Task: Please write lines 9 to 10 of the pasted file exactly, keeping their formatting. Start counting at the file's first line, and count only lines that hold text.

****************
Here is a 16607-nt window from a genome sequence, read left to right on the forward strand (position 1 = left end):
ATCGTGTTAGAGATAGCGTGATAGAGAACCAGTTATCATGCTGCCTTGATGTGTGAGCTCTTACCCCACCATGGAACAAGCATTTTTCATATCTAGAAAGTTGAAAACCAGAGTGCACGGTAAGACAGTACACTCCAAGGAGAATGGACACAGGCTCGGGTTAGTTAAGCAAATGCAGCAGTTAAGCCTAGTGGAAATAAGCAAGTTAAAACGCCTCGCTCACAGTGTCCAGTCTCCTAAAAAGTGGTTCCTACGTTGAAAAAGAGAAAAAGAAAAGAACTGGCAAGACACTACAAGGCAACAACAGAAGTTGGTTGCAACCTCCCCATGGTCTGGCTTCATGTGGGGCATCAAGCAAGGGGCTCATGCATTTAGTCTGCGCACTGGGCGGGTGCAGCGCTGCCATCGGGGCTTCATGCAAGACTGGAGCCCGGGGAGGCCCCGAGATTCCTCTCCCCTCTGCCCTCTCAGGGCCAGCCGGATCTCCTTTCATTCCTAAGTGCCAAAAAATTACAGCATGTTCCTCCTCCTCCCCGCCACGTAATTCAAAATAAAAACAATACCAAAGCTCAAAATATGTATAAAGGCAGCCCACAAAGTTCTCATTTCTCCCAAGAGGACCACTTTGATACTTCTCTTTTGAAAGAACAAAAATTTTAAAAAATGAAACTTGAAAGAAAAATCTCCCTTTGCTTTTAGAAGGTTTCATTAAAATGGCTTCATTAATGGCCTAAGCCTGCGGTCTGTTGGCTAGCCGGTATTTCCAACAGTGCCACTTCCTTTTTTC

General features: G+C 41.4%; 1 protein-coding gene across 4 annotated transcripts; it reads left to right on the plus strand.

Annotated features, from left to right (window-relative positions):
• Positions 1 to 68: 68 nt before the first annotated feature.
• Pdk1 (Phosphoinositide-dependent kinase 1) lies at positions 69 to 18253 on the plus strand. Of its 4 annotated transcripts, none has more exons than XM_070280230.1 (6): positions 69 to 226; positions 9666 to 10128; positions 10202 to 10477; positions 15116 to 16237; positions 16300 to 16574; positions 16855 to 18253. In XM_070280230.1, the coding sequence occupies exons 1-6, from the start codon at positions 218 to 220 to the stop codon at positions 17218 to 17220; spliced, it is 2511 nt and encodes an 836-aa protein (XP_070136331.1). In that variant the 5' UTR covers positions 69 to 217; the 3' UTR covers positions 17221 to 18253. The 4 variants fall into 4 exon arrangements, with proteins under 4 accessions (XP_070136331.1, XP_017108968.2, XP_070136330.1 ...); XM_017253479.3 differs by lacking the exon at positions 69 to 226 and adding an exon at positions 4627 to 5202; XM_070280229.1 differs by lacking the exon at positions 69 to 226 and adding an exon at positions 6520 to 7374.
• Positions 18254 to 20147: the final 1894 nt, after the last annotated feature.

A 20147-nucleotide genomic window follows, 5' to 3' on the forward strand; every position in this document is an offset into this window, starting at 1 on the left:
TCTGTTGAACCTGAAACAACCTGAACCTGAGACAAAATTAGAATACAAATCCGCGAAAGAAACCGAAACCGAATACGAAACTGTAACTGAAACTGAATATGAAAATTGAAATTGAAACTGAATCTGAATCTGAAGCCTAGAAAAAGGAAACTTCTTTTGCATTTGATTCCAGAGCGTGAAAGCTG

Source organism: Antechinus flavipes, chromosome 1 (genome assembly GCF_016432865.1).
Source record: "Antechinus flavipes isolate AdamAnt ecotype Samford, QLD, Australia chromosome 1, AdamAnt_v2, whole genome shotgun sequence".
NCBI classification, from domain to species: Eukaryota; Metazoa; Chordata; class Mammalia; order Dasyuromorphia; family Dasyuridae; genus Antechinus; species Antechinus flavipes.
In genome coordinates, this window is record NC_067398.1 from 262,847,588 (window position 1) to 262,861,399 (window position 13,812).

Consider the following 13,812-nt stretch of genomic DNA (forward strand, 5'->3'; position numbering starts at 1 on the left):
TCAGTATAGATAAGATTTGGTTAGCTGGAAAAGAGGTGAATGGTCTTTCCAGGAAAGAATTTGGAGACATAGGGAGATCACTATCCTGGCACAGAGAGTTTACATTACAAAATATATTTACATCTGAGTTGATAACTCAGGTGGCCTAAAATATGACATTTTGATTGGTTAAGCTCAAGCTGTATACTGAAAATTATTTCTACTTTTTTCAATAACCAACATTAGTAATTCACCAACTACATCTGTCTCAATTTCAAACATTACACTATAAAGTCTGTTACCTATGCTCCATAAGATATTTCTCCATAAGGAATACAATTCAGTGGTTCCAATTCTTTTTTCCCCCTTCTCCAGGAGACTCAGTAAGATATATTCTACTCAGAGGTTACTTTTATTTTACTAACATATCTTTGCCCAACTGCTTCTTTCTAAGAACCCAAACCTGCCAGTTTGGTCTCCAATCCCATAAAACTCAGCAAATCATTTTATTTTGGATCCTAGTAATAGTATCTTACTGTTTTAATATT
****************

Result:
TCTGTTGAACCTGAAACAACCTGAACCTGAGACAAAATTAGAATACAAATCCGCGAAAGAAACCGAAACCGAATACGAAACTGTAACTGAAACTGAATATGAAAATTGAAATTGAAACTGAATCTGAATCTGAAGCCTAGAAAAAGGAAACTTCTTTTGCATTTGATTCCAGAGCGTGAAAGCTG

Source organism: Antechinus flavipes, chromosome 1 (genome assembly GCF_016432865.1).